This is the story of Phoebe, an orphan girl with aspirations of becoming a hockey player. Her earliest memory is about her wandering the streets at four years old with skates around her neck and a man took her to the police station. That’s where it all begins.
Sixteen years later, Phoebe is living her life in college, where she tries out for the hockey team.
Written in the POV of Phoebe, story is an earnest and succinct account of a poor, lonely girl and a dream. We’re basically reading the girl’s diary by the way it’s written, and all she talks about is hockey. Every brief snippet seems to center on hockey. Of course, I believe that girls can play hockey, if that’s what they want, and Phoebe was literally born for it. She’s smart, savvy, and tough.
Being that I’m not into sports so much, the hockey stuff wasn’t that interesting to me. But I admire stories with strong, independent women who go for the gold.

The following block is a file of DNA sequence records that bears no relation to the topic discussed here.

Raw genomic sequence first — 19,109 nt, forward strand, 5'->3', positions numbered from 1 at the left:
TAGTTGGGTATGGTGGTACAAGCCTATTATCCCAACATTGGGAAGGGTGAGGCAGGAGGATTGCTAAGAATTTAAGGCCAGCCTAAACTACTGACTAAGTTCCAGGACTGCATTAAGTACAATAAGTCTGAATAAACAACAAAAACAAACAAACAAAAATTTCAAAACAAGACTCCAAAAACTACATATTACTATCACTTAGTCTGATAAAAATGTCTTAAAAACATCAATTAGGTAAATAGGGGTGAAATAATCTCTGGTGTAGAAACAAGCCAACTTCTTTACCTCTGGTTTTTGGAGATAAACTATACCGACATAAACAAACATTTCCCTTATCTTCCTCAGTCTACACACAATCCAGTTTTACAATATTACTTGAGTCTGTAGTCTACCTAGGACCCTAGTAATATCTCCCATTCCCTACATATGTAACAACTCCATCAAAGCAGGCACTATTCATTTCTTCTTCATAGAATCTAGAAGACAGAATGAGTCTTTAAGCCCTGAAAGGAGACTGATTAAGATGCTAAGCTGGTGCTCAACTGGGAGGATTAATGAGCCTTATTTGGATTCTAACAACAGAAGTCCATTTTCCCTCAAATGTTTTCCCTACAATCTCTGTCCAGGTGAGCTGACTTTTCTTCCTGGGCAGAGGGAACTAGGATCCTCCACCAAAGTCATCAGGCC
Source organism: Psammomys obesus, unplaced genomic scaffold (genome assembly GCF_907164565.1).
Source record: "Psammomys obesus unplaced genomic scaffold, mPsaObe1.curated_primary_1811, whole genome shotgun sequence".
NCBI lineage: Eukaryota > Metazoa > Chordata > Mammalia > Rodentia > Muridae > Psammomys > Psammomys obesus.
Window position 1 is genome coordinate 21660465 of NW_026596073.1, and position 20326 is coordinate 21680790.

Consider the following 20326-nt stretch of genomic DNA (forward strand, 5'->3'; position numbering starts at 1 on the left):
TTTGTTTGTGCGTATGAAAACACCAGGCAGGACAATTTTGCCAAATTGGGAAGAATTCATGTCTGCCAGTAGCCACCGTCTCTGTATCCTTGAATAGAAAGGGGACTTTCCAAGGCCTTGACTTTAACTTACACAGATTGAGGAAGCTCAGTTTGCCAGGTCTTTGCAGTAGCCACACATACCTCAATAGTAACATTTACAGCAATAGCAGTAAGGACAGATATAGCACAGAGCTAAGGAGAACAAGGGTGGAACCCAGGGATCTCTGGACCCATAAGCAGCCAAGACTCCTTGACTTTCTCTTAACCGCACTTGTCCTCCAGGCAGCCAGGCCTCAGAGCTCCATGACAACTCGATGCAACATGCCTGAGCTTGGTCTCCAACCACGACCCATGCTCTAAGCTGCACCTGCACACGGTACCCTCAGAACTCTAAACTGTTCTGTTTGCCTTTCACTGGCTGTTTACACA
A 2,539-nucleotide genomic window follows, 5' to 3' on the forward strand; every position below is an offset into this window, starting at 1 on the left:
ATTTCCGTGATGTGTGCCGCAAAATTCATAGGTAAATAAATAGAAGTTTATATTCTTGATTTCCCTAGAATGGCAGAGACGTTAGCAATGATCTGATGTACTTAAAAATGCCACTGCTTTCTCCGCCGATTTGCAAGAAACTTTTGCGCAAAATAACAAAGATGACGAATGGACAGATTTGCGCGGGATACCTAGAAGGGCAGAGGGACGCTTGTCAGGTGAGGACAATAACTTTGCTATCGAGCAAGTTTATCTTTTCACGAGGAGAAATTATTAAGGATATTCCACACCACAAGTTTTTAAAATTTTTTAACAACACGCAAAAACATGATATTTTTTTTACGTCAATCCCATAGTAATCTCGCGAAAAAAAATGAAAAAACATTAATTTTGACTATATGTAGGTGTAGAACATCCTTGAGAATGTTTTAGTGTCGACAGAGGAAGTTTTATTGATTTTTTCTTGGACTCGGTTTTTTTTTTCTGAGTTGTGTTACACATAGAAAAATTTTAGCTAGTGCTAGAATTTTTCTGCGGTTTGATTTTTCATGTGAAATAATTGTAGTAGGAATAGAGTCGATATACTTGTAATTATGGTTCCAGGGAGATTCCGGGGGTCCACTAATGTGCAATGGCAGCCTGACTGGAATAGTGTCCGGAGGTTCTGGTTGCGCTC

If you say, “Girls can’t play hockey,” Phoebe says, “Watch me.” You have to admire her gumption.
Still, I couldn’t help but feel that the story centered more on hockey than anything else. Of course, hockey is the central theme, but it becomes weary after a while. I personally would’ve liked to learn more about Phoebe—her past, her friends, her life sans hockey. C’mon, the girl should be able to think outside of hockey. Even in A League of their own, the girls had other things going for them besides baseball.
All in all, this was an okay story, but I anticipated it to be more than just hockey. Phoebe’s a great character and readers will enjoy watching her try and fumble. It’s hockey’s version of G.I. Jane.
My rating: 2.5 stars